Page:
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Christmas with my Sister

I don‘t really know why, but I usually end up spending Christmas day with my sister Brenda.

I usually turn up around midday. Brenda will no doubt still be in bed. She will at least have risen at some stage to throw the turkey into the oven, hence the warm, savoury aroma. I can only hope that it hasn’t already burned to a crisp.

This year my sister’s son and his wife are bringing their dog with them. I’m not sure this is a good idea, but Brenda says they can’t bear to leave him at home alone all day. I just don’t know what Brenda’s cat will make of a big black dog.

Mother will of course be with us on Christmas Day. She is not keen on the dog. He is much too big and boisterous for her liking. She ended up in tears last time she visited Gareth and Bron because the dog barked at her. Still, the dog should prove useful if Brenda’s turkey is overcooked or any other part of the dinner is unfit for human consumption (as is often the case) - he eats absolutely anything.

I know that when we arrive the lounge/dining room will be in a mess. Brenda’s lot don’t tend to put a room straight before retiring at night. There will no doubt be an ash tray piled high with butts, and cups and glasses, maybe a few empty beer cans, on the coffee table. The room is overstuffed with too much furniture. One chair from the three piece suite resides next to the dining table as there’s no room for it down the other end, and that means you can’t pull the dining table out properly. Any decorations that have been put up will no doubt be falling down to some extent, and the Christmas tree is likely to have developed a tilt a la Leaning Tower of Pisa. The ironing board will be in the middle of the room, and there is likely to be a quantity of clothing cluttering the sofa.

The kitchen - don’t go there! The sink will be full of cold, greasy water and the remains of the night before’s dinner dishes. The floor is always sticky with God knows what. This is not a house where you can safely walk about barefoot or in socks. The benches are always cluttered with … clutter, mostly food related. One of the kitchen curtains got stuck in the toaster some years back, and the yellow voile is brown and crispy on one end. And the fridge … I think I’ll buy it a condemned sticker for a Christmas present.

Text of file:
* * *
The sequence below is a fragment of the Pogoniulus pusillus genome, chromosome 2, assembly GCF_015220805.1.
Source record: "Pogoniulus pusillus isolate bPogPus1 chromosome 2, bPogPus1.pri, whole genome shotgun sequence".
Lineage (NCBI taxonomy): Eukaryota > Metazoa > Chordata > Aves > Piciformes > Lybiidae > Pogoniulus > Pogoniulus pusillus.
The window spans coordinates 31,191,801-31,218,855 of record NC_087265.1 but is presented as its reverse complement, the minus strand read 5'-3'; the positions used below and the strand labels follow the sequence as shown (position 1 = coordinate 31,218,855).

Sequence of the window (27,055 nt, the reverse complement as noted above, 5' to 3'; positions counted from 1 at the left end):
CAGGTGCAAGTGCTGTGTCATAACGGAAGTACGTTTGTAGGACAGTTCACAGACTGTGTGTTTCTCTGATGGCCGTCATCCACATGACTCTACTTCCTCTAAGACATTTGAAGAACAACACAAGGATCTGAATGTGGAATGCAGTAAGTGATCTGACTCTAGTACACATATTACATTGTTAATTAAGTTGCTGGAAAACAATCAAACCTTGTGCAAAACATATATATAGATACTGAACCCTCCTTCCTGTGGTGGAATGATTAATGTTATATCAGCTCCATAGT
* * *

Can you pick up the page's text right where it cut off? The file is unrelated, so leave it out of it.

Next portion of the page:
Perhaps we should invite Kim and Aggie to visit for Christmas? Ah, but no. Brenda’s son Gareth will roll up his sleeves and pitch in with gusto after having tutted for a bit. He’s a good son. And he will shame me and Bron into joining him.

By the time we’ve got the place, well, these two rooms at least, looking reasonable, perhaps there will be signs of human life stirring. Bren yawning in her grubby dressing gown, hair every which way, muttering that she should have put the potatoes on to roast half an hour ago. Mother, looking bewildered, having forgotten that it’s Christmas. Brenda’s younger son, Rhys, and the lodger, Owen, both with hangovers threatening to haemorrhage from their eyeballs, coming downstairs to slump on the sofa and deconstruct events from the night before in some local hostelry. They will no doubt decide that they need a hair of the dog and crack open a couple of cans of lager. Our brother, Rhodri, arriving, cursing that he couldn’t find anywhere to park. Well what does he expect on Christmas Day when everyone has family visiting?

Once the vegetables are cooking we will get down to the serious business of present opening, which clutters the room even more. By this time Gareth has given up trying to keep any sort of order. Mother, in her bewildered state of dementia, wondering why she’s got all these presents. No point in trying to explain again that it’s Christmas or who has given her the pink jumper.

Open a couple of bottles of wine, for dinner is ready. The Queen’s Speech on in the background, everyone munching happily. Then, dishes done and a good grumble about the state of Brenda‘s kitchen, time for a rest and a cup of tea before some silly games. Indigestion from Christmas pudding that has settled like a rock in my over-full stomach. Perhaps a couple of neighbours will drop by and join in our games. There always seems to be a jolly crowd. Later, turkey sandwiches and salad, and a helping of the trifle I have made. Watch some corny movie on TV, have a little doze. Then, around midnight, we’ll bundle up in our coats and depart on the long trek home. Rhodri cursing that he’ll have to come back tomorrow to pick up his car. Begs the question why he brought it in the first place. We all pick our way down the steep hill, treacherous with a frosting of ice. Last year it snowed as we walked home - magical, but even more slippery. Then at the bottom we go our separate ways.

Last year Brenda went away for Christmas, and we had the festive meal at my home. It wasn’t the same. Rhodri had a terrible dose of ‘flu and couldn’t eat much of his dinner. He fell asleep on the sofa for a couple of hours afterwards. Mother panicked ‘cos she couldn’t manage to open the toilet door. We wondered why she was up there so long. She was stressed out and in a mood after that. No, Christmas just isn’t Christmas without our dinner at my sister‘s home.

By Karenne Griffin

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